To host half of Fortune 500 firms’ captive centres in near future, says study

Multinational captive centres in India are increasing their capacity, according to consulting firm Zinnov.

In a white paper, Zinnov estimates that 50 per cent of the Fortune 500 companies will have their captive centres in India in the next few years, working on tasks related to business processes, technology, HR and others for their parent companies.

Zinnov attributes this trend to the fact that in the last two years, 10 IT and IT-enabled services (ITeS) centres of Fortune 500 companies set up operations in India. It said India is home to about 200 wholly-owned IT and ITeS centres of multinational companies, thus making it the most preferred offshore destination as compared to 120 other offshoring locations across the globe.

IT modernisation

“Reasons like IT modernisation and rethinking ways in which legacy technologies (like Mainframe computing) can be used are driving this,” said Sundararaman Viswanathan, Manager – Consulting, Zinnov. He added that other reasons such as cost advantages and presence in an emerging market are influencing these MNCs to set up centres in India.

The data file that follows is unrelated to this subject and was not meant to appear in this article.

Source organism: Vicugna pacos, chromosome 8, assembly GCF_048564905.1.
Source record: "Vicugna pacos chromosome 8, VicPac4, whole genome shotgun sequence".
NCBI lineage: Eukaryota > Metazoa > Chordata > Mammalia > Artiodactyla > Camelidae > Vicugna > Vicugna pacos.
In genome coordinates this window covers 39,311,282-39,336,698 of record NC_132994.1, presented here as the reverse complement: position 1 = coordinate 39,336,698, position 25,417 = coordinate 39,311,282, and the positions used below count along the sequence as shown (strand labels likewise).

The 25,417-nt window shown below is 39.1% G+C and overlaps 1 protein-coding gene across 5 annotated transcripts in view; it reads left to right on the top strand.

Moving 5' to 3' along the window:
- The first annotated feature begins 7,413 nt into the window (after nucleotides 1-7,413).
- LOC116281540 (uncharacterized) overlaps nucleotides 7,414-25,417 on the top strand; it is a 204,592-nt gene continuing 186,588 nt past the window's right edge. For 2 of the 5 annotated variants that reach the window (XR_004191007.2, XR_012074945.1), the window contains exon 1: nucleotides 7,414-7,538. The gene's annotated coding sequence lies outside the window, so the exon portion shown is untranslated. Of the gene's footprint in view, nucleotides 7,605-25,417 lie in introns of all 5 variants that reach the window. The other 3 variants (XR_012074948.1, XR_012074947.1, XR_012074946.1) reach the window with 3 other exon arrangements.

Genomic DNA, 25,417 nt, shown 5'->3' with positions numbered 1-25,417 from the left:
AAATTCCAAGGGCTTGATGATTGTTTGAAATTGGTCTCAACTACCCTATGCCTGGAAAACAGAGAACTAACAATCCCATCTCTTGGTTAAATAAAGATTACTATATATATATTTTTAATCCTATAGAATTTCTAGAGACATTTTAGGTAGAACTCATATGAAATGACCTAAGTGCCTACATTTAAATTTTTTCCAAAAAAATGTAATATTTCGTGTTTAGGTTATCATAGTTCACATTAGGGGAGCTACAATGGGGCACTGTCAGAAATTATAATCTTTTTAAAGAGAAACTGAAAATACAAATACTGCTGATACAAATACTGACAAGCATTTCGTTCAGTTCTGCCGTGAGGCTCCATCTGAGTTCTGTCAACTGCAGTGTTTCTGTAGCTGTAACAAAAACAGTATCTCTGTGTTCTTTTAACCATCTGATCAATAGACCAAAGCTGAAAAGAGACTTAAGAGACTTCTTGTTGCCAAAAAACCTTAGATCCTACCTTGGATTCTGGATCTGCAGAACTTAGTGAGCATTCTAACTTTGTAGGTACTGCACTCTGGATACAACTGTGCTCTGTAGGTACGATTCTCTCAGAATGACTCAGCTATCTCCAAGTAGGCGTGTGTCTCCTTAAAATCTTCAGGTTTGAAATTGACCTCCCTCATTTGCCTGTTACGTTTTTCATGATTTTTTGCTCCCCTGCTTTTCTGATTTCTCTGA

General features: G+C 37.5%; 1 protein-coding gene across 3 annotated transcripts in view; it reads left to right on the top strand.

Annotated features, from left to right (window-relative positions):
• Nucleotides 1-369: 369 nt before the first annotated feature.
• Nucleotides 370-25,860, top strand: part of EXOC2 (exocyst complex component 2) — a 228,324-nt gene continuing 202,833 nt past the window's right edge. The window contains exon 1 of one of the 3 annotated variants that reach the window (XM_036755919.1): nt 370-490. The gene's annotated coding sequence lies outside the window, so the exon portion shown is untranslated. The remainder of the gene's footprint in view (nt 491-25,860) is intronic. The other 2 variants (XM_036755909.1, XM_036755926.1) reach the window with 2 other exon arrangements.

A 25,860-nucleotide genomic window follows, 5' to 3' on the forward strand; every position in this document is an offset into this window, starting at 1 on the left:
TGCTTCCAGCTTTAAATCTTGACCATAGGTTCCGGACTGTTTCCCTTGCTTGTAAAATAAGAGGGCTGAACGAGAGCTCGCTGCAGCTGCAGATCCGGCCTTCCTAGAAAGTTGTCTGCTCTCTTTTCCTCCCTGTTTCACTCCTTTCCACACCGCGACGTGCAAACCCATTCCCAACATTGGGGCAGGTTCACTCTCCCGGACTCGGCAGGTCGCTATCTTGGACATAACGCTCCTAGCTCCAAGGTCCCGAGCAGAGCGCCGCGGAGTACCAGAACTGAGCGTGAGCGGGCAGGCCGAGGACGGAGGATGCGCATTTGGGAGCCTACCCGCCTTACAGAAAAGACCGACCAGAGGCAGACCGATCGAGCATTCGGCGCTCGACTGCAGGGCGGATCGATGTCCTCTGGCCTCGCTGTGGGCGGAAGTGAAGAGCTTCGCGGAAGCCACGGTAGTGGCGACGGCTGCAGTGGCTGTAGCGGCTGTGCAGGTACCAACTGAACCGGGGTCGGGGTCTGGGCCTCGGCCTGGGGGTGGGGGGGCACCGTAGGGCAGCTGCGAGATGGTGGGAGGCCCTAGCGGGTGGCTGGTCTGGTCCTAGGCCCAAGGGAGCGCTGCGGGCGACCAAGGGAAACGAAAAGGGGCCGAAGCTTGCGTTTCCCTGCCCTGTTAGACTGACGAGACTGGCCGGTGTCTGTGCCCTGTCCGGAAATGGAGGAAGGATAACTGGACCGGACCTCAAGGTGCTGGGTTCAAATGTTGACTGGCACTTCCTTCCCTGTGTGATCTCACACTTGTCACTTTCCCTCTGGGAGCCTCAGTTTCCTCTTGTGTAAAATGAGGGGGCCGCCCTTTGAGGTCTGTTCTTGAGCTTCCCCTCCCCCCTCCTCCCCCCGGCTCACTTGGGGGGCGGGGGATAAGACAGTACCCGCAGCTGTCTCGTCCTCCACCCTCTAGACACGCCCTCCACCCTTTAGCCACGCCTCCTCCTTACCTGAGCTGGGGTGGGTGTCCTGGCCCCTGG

The report added that banking and financial services companies leverage India the most for their IT and ITeS operations and there are close to about 45 such MNC centres last year. Retailers such as Walmart, Tesco and financial institutions such as Northern Trust have added to their India headcount in the recent past.

Further, healthcare and life sciences is emerging as a large category amongst the MNC centres.

Companies such as Royal DSM and Sigma Aldrich recently opened their service centres and existing players such as Novartis and Cerner have grown their India centres in the last few years. Currently India is the IT / ITeS hub for about 125 of the Fortune 500 companies.

Losing momentum?

However, industry watchers feel that despite a large share of MNC captives, the country is losing momentum.

Companies have shifted out of India due to mediocre management talent and an inability to be at the forefront of innovation, said an analyst from a multinational consulting advisory firm who did not wish to be named.

(This article was published on April 8, 2013)
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